Eric Watson ’91 wasn’t envisioning himself as a U.S. Marine Corps aviator when he first came to Syracuse University. The Washington D.C., native originally intended on studying computer science, but as is the case with many college students, Watson realized…
Meet Kelsey Dornfeld: Military Storyteller With a Passion for Education
While growing up outside of Minneapolis, Minnesota, indications that Kelsey Dornfeld’s future would lead to military service were non-existent. Even though she had a grandfather who fought during World War II, she didn’t have much exposure to the military throughout her childhood, and she says most of her hobbies and interests were what most would consider typical for a young girl. “I grew up in Bloomington and had an average childhood. I was a ‘girly-girl,’” says Dornfeld, who is currently serving as a communications strategy and operations chief in the U.S. Marine Corps. “I did dance, theater, choir and tennis. I wasn’t really interested in the gym and stuff like that.”
In her junior year of high school, she started to look at what her post-graduation options were, and military service became more appealing. She says she wanted to pursue higher education, but the cost was prohibitive. An older sibling went through college the traditional route, and she witnessed their struggle with money throughout those years. She says she didn’t want to experience that struggle herself and started looking at the military as a more viable option. “I knew I wanted to help people, and I knew that I wasn’t going to be able to pay for college on my own,” says Dornfeld, a military-connected student at S.I. Newhouse School of Public Communications. “Out of all the branches, I thought the Marines would give me the best preparation and training.” She is currently in the second semester of the military visual journalism program (MVJ) at Newhouse, a 10-month program that trains mass communications specialists from across the Department of Defense.
Acceptance to the year-long program is notoriously competitive, the service members selected to attend the program are typically some of the top performers in their respective military branches. While it’s a challenging program, it is also considered prestigious due to the invaluable education graduates walk away with after two semesters at Newhouse. “I didn’t think I was that good of a photographer coming here, but after doing more photography shoots, and working with my professors, I’ve definitely become more confident in my skills,” says Dornfeld. She recalls having struggled with imposter syndrome before coming to Syracuse, but last semester she participated in the Alexia Fall Workshop at Newhouse, and the experience of working with the caliber of coaches helped guide her through her photo story, “Finding His Voice.” Dornfeld says the program has been rewarding so far, if for no other reason than to focus on topics or subjects she wouldn’t normally have the opportunity to write about, or photograph, in the military. Some of the photojournalism projects she’s worked on have even been nostalgic, which she says has been personally rewarding. “We’re so indoctrinated with taking photos in the military, and there are specific things the military is looking for in photography that these professors have taught us to look beyond,” says Dornfeld. “The photos here don’t have to be masculine and powerful; they can be softer and show a different side of people.”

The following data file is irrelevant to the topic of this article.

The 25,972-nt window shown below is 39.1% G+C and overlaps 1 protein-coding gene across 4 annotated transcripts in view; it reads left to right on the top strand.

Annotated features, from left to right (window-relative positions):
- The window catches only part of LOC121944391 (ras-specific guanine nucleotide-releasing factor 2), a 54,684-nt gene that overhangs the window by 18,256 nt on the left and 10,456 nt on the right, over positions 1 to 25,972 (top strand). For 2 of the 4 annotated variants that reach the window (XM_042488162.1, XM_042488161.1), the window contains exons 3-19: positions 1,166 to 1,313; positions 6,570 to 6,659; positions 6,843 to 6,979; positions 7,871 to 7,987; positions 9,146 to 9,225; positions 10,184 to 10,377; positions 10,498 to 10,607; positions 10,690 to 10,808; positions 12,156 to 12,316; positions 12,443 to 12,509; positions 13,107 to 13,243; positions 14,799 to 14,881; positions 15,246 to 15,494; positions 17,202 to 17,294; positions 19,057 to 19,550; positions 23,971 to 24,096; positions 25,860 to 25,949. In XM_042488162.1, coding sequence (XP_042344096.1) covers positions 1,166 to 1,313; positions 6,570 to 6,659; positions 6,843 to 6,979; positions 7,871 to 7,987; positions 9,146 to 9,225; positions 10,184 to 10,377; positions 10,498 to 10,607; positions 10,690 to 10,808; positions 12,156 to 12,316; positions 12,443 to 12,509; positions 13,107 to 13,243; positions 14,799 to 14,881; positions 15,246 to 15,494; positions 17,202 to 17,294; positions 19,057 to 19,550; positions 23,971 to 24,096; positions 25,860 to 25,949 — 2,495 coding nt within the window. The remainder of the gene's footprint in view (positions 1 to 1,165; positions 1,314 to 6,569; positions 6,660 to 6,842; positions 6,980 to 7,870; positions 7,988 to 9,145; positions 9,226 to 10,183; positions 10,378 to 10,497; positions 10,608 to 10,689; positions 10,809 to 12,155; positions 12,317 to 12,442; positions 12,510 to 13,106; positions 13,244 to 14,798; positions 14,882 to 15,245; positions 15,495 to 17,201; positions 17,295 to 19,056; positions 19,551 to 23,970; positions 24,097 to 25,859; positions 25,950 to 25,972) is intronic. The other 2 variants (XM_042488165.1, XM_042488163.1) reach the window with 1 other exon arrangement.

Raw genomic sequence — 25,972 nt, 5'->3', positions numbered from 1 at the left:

In her regular military duties, Dornfeld is part of the small occupational field called Communications Strategy & Operations (COMSTRAT). According to the Marine Corps, it is a communication activity that provides timely, accurate information which informs and educates about the missions, organization, capabilities, needs, activities and performance of the Marine Corps as an instrument of national defense. “The great thing about my job is that you get to see everything, you get to see the bigger picture. The young Marine who is driving a truck only knows to show up at a certain time, drive from point A to point B. They usually don’t know the bigger picture of what’s going on. We’re very lucky in COMSTRAT to know the full picture because of our role,” says Dornfeld.
Even though Dornfeld has enjoyed her success working in communications, she says her long-term career goals are more focused on teaching children rather than photojournalism. “I figured out during my second or third year in the Marine Corps that I found a lot of joy in teaching fellow Marines. It’s rewarding when you see that ‘ah-ha!’ moment in their eyes when they learn something new,” says Dornfeld. “I also love children, and being an elementary school teacher would combine working with kids and teaching them the foundations they’ll use the rest of their lives.”
Dornfel’s time in service has given her plenty of experience to share with future students. She has been stationed on the other side of the world in Okinawa, Japan, and in places you wouldn’t normally find Marines, like Albuquerque, New Mexico.
After graduating from the MVJ program in May, Dornfeld said she’s being sent to work out of the Pentagon in Arlington County, Virginia. She’s primarily looking forward to taking the knowledge she’s gained here and sharing it with the next generation of COMSTRAT Marines who will take her place in the future. “It’s been very eye-opening. Since I was 18, I’ve been told how to act, you know, how Marines act. Coming here, you’re told you can do whatever you want, you can be whoever you want. I’ve been able to rediscover things I loved in high school, and pursue things I’m interested in,” says Dornfeld. “It’s been nice to feel free to be me, and not necessarily who the Marine Corps wants me to be.”